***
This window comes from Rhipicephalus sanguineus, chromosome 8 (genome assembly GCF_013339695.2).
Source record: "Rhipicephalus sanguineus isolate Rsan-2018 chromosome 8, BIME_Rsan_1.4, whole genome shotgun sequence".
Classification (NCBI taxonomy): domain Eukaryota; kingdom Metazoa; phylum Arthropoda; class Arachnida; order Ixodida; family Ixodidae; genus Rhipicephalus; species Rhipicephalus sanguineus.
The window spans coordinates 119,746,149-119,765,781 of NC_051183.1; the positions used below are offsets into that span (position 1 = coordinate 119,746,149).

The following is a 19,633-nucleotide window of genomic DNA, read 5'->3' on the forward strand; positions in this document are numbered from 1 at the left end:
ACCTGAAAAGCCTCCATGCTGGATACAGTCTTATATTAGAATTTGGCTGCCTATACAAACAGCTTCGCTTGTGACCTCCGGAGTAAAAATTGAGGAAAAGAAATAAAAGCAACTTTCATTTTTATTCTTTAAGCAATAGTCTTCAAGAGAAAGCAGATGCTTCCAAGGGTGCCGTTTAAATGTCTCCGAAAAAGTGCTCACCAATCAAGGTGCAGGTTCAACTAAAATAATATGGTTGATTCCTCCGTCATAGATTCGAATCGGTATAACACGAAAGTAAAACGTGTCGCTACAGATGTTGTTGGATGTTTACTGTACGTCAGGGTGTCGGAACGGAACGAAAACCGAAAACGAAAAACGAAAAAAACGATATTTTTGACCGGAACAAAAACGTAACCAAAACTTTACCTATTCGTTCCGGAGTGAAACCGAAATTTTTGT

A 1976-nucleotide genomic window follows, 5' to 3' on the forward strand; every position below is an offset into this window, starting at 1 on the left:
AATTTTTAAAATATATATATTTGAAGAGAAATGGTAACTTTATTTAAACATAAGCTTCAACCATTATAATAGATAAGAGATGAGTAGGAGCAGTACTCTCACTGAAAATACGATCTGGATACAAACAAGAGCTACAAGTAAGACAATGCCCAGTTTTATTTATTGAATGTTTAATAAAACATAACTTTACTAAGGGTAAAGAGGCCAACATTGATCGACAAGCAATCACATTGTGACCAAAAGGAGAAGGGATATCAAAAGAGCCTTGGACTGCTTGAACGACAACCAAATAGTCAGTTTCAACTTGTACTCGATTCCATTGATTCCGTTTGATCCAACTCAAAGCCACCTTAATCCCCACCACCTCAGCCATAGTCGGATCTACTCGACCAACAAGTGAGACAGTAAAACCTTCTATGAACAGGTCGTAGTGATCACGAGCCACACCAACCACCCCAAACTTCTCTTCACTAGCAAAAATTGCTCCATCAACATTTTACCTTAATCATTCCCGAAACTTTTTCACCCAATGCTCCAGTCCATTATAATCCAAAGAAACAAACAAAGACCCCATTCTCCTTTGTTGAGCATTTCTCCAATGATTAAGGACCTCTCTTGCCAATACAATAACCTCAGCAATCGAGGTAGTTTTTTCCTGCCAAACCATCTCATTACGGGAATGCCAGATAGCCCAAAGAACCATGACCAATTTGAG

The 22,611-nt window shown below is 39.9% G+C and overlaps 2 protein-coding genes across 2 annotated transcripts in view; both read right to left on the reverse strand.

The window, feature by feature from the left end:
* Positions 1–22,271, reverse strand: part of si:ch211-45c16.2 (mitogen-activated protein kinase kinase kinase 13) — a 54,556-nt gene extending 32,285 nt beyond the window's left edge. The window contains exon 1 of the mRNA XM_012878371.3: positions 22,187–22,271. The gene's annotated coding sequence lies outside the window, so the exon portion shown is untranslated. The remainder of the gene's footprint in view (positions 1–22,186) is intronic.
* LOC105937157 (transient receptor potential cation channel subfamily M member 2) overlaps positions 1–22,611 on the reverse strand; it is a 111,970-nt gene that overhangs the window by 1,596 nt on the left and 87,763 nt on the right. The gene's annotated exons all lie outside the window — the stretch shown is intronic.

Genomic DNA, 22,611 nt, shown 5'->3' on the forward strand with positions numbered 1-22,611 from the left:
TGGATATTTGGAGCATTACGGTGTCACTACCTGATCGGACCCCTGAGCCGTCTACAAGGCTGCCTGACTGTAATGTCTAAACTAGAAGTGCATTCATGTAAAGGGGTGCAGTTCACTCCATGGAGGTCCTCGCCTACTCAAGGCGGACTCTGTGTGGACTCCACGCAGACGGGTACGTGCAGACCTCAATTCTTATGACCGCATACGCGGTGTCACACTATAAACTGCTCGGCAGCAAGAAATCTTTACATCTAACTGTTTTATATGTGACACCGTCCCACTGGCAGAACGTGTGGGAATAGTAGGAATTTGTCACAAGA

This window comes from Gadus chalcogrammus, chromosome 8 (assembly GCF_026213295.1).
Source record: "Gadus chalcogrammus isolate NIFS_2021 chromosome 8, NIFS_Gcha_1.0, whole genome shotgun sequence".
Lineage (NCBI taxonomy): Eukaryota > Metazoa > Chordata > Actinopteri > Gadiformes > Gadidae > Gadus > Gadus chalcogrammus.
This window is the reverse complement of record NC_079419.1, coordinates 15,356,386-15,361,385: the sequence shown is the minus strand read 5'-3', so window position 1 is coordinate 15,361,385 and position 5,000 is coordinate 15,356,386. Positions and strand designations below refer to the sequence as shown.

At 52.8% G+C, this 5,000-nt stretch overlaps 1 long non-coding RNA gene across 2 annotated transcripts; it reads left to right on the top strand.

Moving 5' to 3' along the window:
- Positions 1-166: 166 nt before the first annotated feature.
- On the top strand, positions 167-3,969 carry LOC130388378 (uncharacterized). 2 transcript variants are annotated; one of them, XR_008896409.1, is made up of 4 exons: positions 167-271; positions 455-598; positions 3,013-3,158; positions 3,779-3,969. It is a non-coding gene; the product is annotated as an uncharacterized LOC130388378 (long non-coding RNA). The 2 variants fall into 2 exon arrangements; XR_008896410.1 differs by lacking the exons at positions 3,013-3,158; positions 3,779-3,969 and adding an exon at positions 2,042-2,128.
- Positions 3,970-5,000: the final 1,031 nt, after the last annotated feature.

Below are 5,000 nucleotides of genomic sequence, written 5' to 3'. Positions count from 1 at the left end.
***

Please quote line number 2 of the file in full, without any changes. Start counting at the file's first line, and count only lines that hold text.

Source record: "Rhipicephalus sanguineus isolate Rsan-2018 chromosome 8, BIME_Rsan_1.4, whole genome shotgun sequence".